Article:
The requirement for light was investigated by Savory and Duncan (1982) who trained
broilers to operate a light switch. When the birds were offered to switch the light on in a
dark environment (1 to 3 min of light per response) they realised a light period of about
20% of the time of day. When the programme allowed switching off the light in a light
environment the time of darkness was less than 1%, and when they could switch the light
on and off the duration of light was more than 80 percent of the time budget. Berk (1995)
reported that broilers, when they were given free choice between a light and dark, the time
spent in the dark increased with age.
Light intensity, wave length and source of light can influence the activity of broilers.
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High light intensity (180 vs. 6 lux) increased the locomotor activity and reduced leg
problems in 6 week old broilers (Newberry et al., 1988). The positive effect of light
intensity disappeared at 9 weeks of age. In another experiment using 2 and 200 lux tibial
bowing was higher at the high light intensity (Gordon and Thorp, 1994). Despite the
higher locomotor activity at high light intensity there was no negative effect on growth
rate and feed conversion. This is in contrast to earlier results where high light intensity was
found to reduce growth and deteriorate feed conversion rate (Proudfoot and Sefton, 1978).
Prayitino et al. (1997) reported that high intensity of red light stimulated the activity of
broilers. Boshouwers and Nicaise (1993) found that high frequency UV light produced
higher activity in laying hens as compared to low frequency UV light.
High light intensities and particular light sources show some potential to increase the
activity of chickens. Their impact on leg problems and welfare, however, has still to be
investigated.
Chickens kept on continuous light (fluorescent and incandescent), continuous darkness
or under dim light developed ocular enlargement and shallow anterior chambers (Lauber
and Kinnear, 1979). The intraocular pressure was not influenced by the light treatment
(Whitley et al., 1984; Li et al., 1995). Similar results have been reported in turkey poults
by Davis et al. (1986). The continuous light effect on the chicken eye could be avoided by
providing at least 4 hours of darkness in one block at the same time of the day (Li et al.,
2000). In most studies of light on the chicken eye chicks of layer strains have been used.
Troilo et al. (1995) found significant differences in the reaction of different strains to
different light schedules. Therefore the extension of the above mentioned results on broiler
chicks must be considered with reservations.
Final conclusions
In conclusion the welfare problems of broilers are caused by factors which enable fast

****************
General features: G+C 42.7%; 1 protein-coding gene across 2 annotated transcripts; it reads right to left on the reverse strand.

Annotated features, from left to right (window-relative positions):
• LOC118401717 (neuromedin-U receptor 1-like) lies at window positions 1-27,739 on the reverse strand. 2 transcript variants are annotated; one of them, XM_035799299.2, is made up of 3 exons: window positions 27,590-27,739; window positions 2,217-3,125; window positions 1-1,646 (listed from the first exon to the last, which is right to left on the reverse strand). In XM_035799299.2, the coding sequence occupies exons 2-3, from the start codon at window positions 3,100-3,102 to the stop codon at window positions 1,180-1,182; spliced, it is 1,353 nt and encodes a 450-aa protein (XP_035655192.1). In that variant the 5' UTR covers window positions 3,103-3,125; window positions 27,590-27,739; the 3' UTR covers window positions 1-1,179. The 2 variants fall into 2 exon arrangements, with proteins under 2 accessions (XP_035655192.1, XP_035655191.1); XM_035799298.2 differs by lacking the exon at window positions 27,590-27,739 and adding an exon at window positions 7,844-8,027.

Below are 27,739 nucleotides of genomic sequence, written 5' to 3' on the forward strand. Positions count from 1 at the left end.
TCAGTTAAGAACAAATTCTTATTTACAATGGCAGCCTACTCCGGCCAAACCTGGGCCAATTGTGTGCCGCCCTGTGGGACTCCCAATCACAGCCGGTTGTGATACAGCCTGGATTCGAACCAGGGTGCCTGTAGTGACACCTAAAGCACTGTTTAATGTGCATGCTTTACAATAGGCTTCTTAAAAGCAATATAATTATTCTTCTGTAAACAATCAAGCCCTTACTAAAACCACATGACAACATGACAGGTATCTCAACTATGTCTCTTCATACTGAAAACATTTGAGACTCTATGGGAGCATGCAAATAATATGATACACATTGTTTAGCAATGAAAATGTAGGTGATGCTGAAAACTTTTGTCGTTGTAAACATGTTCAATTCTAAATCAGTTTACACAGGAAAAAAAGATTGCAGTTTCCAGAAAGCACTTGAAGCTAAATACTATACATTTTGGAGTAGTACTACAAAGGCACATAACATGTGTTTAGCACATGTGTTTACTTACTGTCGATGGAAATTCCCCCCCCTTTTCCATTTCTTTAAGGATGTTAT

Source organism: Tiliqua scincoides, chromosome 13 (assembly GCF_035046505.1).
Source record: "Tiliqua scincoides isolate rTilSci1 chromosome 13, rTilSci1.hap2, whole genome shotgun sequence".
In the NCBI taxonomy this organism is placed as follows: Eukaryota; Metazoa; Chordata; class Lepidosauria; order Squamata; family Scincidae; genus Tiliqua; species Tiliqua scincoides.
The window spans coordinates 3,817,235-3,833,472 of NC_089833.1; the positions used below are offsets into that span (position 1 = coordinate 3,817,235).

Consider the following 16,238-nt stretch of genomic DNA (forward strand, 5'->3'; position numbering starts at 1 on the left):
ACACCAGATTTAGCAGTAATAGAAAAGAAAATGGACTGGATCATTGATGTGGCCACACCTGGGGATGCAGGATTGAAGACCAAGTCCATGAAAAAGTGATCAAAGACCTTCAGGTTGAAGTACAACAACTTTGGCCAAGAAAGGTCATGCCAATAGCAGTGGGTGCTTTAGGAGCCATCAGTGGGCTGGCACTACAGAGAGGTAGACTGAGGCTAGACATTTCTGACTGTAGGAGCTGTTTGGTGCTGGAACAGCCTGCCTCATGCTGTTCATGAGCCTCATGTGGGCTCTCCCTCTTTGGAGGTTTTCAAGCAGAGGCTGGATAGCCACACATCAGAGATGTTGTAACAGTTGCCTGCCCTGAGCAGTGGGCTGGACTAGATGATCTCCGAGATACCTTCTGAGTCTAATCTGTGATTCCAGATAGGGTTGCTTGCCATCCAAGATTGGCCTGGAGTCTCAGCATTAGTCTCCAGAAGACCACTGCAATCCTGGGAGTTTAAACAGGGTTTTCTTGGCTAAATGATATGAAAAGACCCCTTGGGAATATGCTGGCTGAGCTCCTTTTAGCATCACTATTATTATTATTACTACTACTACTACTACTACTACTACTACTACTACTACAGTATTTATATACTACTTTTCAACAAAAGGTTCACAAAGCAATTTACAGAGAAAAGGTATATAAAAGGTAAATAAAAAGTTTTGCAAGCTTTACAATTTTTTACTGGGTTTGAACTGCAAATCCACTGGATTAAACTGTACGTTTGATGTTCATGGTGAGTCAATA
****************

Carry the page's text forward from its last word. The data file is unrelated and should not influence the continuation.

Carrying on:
early growth, such as genetic background and extended lighting programmes. Fast
growing lines under continuous light programmes decrease their locomotor activity and
increase the time spent sitting with age. Low locomotor activity in combination with high
early growth rate causes development problems in leg bones and cartilage, which result in
deformation of leg bones and gait anomalies. High duration of time spent sitting on wet
litter lead to skin lesions at the breast and legs, and contribute to deterioration of the
welfare situation. It is assumed that these leg problems are painful. It has been proved that
measures which reduce the early growth rate generally improve the welfare situation of
broilers. The use of slow growing broilers as alternative to reduce growth rate in fast
growing broilers has shown to be more efficient in reducing leg weakness and metabolic
diseases. Stocking density influences welfare criteria mainly through litter and air quality,
and its negative effects can be reduced by adequate management procedures. Moisture and
temperature of the litter increase with age of the broiler and with increasing stocking
density. This leads to thermal discomfort of the animals at the end of the growing period.
Therefore it is recommended to monitor the physical and behavioural conditions of the
birds rather than fixing data on maximum stocking density and other environmental
factors.
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... As an alternative Tallentire et al. (2018) used routinely collected data on carcass condemnation, stocking density and mortality to assess flock welfare. This allowed a comparison of large numbers of flocks, but important welfare measures such as contact dermatitis, lameness and behaviors (Bessei, 2006;EFSA, 2012) were lacking in this alternative approach. ...
... In the assessment of the different production systems, most measures that have been selected previously (de Jong, 2019) could be included because data were collected by the slaughterhouse and hatchery or (temporarily) replaced by resource-based measures. Only quality of locomotion (gait score), one of the major welfare issues in broiler chickens (Bessei, 2006;EFSA, 2010) and one of the measures of the Welfare Quality broiler assessment protocol (Welfare Quality, 2009), could not be included because of lack of routinely collected data. It is highly recommended to collect gait score data on a routine basis in commercial flocks and to include these data in flock welfare assessments, for example, by application of new technologies (Dawkins et al., 2009;Van Hertem et al., 2018). ...